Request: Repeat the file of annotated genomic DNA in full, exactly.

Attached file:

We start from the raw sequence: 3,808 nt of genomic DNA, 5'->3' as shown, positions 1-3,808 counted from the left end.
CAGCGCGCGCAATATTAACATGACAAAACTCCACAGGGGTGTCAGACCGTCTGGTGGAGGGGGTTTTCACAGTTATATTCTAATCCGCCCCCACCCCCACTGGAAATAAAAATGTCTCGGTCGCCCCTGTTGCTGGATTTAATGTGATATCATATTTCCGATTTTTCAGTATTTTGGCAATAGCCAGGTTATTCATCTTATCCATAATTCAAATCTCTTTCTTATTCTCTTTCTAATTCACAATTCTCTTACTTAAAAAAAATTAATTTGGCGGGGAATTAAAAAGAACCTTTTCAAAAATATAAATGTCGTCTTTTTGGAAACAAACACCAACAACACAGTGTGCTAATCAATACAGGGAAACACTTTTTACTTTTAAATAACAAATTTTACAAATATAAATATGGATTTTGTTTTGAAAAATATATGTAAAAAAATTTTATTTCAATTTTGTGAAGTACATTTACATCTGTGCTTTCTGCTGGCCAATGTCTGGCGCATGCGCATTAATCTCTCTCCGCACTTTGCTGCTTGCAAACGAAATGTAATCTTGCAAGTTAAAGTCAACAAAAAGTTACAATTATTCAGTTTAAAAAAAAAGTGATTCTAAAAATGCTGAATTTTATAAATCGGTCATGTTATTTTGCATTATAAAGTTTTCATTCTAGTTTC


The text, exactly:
We start from the raw sequence: 3,808 nt of genomic DNA, 5'->3' as shown, positions 1-3,808 counted from the left end.
CAGCGCGCGCAATATTAACATGACAAAACTCCACAGGGGTGTCAGACCGTCTGGTGGAGGGGGTTTTCACAGTTATATTCTAATCCGCCCCCACCCCCACTGGAAATAAAAATGTCTCGGTCGCCCCTGTTGCTGGATTTAATGTGATATCATATTTCCGATTTTTCAGTATTTTGGCAATAGCCAGGTTATTCATCTTATCCATAATTCAAATCTCTTTCTTATTCTCTTTCTAATTCACAATTCTCTTACTTAAAAAAAATTAATTTGGCGGGGAATTAAAAAGAACCTTTTCAAAAATATAAATGTCGTCTTTTTGGAAACAAACACCAACAACACAGTGTGCTAATCAATACAGGGAAACACTTTTTACTTTTAAATAACAAATTTTACAAATATAAATATGGATTTTGTTTTGAAAAATATATGTAAAAAAATTTTATTTCAATTTTGTGAAGTACATTTACATCTGTGCTTTCTGCTGGCCAATGTCTGGCGCATGCGCATTAATCTCTCTCCGCACTTTGCTGCTTGCAAACGAAATGTAATCTTGCAAGTTAAAGTCAACAAAAAGTTACAATTATTCAGTTTAAAAAAAAAGTGATTCTAAAAATGCTGAATTTTATAAATCGGTCATGTTATTTTGCATTATAAAGTTTTCATTCTAGTTTC